When I have given presentations at work to colleagues it’s always been very informal and relaxed and the topic has normally been one of my choosing. Either that or it’s been to groups of students and that’s very different when you are using the presentation medium to teach information literacy. In the CILIP presentation, I had to talk about a specific subject pre-defined…me! So, I went with the ‘try to be a bit formal and informal at the same time’ method. Not an easy ask…

My presentation slides are uploaded with this post. I went with a narrative style – a little theme running through the presentation – which provided the basis for a more discursive presentation. And this was a good choice as I found out when I got there the other speaker couldn’t make it and I would be leading the session pretty much on my own (but thanks to Lorna, who organises these things and was very stressed!).

Well. How did I cope? I think it went well; I got some very positive feedback and a lovely email from Lorna endorsing how I had managed the session and initiated some interesting discussions. I think the attendees found my presentation interesting: I told the funny story about my old boss and the conversation about not wanting to be a Librarian (in 1997 I didnt really know my calling!), which got a few chuckles. I felt very energised knowing I was leading on this and it’s given me a real confidence boost, both in my presentation skills and also in my ability to lead colleagues in such situations.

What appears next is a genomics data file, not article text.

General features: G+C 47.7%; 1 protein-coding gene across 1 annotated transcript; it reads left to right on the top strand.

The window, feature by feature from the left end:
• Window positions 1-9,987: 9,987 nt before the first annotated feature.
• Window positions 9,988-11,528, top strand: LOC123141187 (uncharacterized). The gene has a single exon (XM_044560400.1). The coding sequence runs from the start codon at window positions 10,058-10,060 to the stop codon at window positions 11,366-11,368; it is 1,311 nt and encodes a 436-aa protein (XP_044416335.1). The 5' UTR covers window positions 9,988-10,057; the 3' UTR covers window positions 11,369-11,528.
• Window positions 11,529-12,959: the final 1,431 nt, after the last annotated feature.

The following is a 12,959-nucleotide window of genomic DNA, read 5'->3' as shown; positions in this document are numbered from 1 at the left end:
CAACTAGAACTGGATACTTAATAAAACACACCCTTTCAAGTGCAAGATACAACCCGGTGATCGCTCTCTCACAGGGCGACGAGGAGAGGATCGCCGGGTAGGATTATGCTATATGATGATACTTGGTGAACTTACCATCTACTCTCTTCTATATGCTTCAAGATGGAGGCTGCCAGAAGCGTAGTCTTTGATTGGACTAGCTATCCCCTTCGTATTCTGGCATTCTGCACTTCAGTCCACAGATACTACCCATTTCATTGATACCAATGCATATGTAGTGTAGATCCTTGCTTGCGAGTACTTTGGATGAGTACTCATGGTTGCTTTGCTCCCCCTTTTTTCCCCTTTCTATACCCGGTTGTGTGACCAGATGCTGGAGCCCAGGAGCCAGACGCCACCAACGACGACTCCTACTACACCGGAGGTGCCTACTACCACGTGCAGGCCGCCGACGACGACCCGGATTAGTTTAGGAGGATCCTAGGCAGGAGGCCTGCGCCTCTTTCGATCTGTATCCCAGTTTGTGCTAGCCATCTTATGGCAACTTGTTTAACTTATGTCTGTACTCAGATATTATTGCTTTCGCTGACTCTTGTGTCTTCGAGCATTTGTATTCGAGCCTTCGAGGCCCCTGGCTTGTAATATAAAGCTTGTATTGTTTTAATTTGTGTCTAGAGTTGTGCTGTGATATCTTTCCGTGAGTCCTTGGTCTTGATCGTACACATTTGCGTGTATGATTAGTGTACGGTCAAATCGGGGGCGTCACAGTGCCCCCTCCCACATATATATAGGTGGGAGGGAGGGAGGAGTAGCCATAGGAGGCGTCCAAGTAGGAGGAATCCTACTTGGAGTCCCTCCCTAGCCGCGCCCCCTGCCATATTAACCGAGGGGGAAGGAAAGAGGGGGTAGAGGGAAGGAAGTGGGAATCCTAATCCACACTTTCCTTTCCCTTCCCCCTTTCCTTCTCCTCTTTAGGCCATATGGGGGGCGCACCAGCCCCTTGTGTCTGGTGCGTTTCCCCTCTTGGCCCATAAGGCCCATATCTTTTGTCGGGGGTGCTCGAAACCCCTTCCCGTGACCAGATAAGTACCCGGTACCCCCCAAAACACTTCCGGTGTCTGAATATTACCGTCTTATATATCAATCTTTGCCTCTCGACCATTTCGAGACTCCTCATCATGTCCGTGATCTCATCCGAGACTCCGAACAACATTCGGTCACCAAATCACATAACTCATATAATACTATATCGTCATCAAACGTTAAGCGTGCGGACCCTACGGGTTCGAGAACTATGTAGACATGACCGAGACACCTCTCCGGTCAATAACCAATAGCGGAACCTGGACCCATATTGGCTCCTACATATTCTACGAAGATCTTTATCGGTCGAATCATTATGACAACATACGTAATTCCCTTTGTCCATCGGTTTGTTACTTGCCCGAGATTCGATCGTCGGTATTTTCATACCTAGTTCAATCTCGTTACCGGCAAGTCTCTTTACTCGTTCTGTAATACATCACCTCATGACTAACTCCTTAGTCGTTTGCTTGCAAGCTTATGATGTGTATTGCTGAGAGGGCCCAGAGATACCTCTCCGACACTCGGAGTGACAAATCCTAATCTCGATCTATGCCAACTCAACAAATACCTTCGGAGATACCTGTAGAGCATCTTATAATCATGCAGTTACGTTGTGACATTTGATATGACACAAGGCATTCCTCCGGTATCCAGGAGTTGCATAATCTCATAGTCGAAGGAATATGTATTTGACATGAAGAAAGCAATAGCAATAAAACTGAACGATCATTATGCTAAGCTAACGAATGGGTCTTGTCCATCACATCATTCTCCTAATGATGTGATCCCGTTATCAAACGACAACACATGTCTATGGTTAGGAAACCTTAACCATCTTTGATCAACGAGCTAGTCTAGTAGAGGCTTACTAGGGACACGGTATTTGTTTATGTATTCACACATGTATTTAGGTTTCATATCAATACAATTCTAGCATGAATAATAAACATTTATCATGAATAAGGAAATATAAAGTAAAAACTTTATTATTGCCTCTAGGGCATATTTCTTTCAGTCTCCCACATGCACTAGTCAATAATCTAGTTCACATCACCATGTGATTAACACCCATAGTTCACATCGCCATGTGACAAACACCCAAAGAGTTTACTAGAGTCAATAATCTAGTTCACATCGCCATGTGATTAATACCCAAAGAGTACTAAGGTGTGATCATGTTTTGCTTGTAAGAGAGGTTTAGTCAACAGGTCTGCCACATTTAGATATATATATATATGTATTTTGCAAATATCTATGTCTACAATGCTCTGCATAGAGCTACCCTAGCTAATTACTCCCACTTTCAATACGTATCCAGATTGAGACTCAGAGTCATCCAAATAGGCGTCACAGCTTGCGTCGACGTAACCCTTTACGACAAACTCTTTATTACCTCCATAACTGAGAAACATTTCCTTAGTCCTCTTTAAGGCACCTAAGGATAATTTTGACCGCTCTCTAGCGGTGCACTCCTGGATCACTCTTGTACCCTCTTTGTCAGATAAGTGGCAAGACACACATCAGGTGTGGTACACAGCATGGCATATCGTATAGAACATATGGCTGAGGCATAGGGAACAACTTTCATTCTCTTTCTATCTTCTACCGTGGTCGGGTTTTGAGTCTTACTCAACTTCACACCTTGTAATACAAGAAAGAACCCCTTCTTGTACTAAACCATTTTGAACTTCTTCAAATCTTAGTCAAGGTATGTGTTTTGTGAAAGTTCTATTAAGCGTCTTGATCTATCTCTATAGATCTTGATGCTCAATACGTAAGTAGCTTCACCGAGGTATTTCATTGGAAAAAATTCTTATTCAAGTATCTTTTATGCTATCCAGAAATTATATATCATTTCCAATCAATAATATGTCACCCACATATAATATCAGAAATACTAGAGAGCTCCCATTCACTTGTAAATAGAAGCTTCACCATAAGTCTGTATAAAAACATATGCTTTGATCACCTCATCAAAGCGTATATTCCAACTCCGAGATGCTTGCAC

So, what now? (in the true spirit of reflection!). I fully intend to become more involved with CILIP – in the chat I had with a colleague last week, she suggested that the North West group were looking for members. This could be a good thing for me to become involved in, although life is a little topsy-turvy at the minute so I will wait until it settles to make any firm decisions. Watch this space…

NoWAL Chartership presentation

MOOC(ing) Around Again!